The Azoria Project is the excavation of an Archaic city (7th-6th c. B.C.) on the island of Crete in the Greek Aegean. Completing an initial five years of excavation in 2006, the aims of fieldwork have been to document the form of an early Greek city, reconstructing the sociopolitical and economic organization, and studying the process of urbanization. Current study and future excavation (2013-2017) focuses on the transition from the Early Iron Age (EIA; 1200-700 B.C.) to Archaic periods, the early development of the city, and the material correlates for emerging social and political institutions in the Archaic period. The excavation constitutes the first case study of the political economy of Archaic Crete, while augmenting our knowledge of the agropastoral resource base of Aegean communities in early stages of urbanization, by means of an integrated framework derived from excavation—a dialectic between faunal, botanical, environmental, archaeological and historical data. For more information see the project website (www.azoria.org), and the Azoria Project Archive in the Carolina Digital Repository.
Excavations are resuming in summer 2013; information here.
The Morgantina project began in 1955, directed by Princeton University professors Erik Sjöqvist and Richard Stillwell, and continued on under the direction of Prof. Hugh Allen of the University of Illinois, beginning in the late 1960's. In 1978, Malcolm Bell III, professor of classical art and archaeology at the University of Virginia, took over the project with the goal of continued excavation and publishing late Classical and Hellenistic Morgantina. In 1990, Carla Antonaccio (then at Wesleyan University), herself also a Princeton graduate, assumed responsibility for excavating and publishing the post-8th century BCE settlement on Cittadella. The project now involves the collaboration of several scholars at institutions in the U.S., Italy, Sweden, and Great Britain.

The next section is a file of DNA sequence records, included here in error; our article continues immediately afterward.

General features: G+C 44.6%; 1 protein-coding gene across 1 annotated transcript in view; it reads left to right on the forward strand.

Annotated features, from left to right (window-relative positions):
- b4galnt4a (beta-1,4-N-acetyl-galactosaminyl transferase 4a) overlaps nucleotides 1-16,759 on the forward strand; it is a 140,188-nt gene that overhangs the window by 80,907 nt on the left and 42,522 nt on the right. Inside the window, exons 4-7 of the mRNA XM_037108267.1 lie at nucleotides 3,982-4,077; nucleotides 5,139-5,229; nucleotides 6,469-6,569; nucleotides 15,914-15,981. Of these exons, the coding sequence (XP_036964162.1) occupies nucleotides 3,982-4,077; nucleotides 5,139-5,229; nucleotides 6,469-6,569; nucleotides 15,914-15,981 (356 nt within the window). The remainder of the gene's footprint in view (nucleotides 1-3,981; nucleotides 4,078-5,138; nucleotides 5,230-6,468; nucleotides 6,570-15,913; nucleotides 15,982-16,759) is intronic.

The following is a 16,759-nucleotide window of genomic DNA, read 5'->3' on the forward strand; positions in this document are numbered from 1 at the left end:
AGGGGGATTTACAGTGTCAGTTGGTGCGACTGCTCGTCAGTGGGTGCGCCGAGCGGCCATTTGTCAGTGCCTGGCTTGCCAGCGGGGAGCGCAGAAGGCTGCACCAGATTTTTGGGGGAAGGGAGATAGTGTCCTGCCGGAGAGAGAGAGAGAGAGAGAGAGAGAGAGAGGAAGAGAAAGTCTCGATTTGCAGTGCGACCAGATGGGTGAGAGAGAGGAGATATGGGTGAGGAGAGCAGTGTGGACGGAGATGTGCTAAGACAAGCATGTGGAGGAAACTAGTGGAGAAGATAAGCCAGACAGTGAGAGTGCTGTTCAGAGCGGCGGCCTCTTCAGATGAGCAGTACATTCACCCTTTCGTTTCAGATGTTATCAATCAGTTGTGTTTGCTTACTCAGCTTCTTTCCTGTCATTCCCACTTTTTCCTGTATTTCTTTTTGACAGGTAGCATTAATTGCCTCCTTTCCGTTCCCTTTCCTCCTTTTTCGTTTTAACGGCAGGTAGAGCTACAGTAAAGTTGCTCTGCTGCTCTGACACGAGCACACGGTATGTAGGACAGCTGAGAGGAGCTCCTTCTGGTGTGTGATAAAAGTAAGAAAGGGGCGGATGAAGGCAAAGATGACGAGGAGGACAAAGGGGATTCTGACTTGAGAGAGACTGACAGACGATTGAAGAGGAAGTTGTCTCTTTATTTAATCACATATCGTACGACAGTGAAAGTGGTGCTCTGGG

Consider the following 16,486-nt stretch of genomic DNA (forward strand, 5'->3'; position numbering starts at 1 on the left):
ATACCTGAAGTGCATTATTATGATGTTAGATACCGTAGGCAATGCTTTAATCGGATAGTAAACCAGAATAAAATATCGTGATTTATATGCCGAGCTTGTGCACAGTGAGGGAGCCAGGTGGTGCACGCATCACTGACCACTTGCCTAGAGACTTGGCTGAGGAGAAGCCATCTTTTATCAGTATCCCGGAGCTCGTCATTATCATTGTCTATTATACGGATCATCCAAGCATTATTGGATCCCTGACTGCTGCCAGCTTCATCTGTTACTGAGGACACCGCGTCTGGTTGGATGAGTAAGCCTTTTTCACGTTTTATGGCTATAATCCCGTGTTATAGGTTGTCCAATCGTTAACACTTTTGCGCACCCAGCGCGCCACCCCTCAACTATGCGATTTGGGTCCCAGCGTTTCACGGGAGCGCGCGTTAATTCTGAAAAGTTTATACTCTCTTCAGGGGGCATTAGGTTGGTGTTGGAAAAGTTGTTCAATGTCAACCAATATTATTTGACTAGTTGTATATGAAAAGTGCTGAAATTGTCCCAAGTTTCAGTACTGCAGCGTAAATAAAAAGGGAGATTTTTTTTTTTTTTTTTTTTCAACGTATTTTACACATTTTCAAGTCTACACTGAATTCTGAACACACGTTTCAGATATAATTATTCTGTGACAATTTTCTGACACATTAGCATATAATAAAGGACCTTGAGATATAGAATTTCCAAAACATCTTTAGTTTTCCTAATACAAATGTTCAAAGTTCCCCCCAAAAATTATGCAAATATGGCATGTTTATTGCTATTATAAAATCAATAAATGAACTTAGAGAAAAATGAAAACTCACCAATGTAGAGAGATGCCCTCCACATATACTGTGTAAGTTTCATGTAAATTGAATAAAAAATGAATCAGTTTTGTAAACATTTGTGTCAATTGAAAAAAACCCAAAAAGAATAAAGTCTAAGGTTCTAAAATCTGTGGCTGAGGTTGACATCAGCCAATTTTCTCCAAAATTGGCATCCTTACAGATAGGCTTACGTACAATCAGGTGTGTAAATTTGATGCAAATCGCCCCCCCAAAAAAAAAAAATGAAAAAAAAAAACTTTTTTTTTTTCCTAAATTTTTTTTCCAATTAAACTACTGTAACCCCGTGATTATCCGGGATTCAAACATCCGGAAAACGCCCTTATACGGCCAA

For more information about the project, see morgantina.org.
Professor Jodi Magness, is the Kenan Distinguished Professor for Teaching Excellence in Early Judaism, in the Department of Religious Studies at the University of North Carolina at Chapel Hill. She now co-directs excavations at the site of Huqoq in Galilee (Israel).
A monumental synagogue building dating to the Late Roman and Byzantine periods (ca. 4th to 6th centuries C.E.) has been discovered and in 2012 an important mosaic floor in this building.
Dr. Kenneth Sams, of the University of North Carolina at Chapel Hill has directed excavations of the Phrygian capital of Gordion in central Turkey since 1987. The University of Pennsylvania Museum of Archaeology and Anthropology (UPM) began excavations of the city in 1950. Excavation information is available on the museum website.
Among the discoveries, was a well-preserved monarchical tomb, assumed to be that of King Midas, considered to be the earliest known intact wooden structure in the world. Wooden furniture and bronze pottery vessels with food residue were found in 1957 by the University of Pennsylvania team, providing insight into the burial ceremony, arts and funerary customs of the ancient Phrygians.
Excavation continued in the late 1980s focused on the stratigraphic evidence of artifacts and floral and faunal samples, to support study of the Late Bronze to Early Iron Age, as well as to study regional settlement patterns. In the 1990s, study focused on the Middle Phrygian through Hellenistic/early imperial Roman periods.
Professor Mary Voigt, of William and Mary directs fieldwork relating to the rise of the Phrygian state “in the early 1st millennium BC, the effect of the Persian conquest of Gordion (ca. 550 BC), and the nature of the migration by ethnic Celts to Gordion (ca. 250 BC).”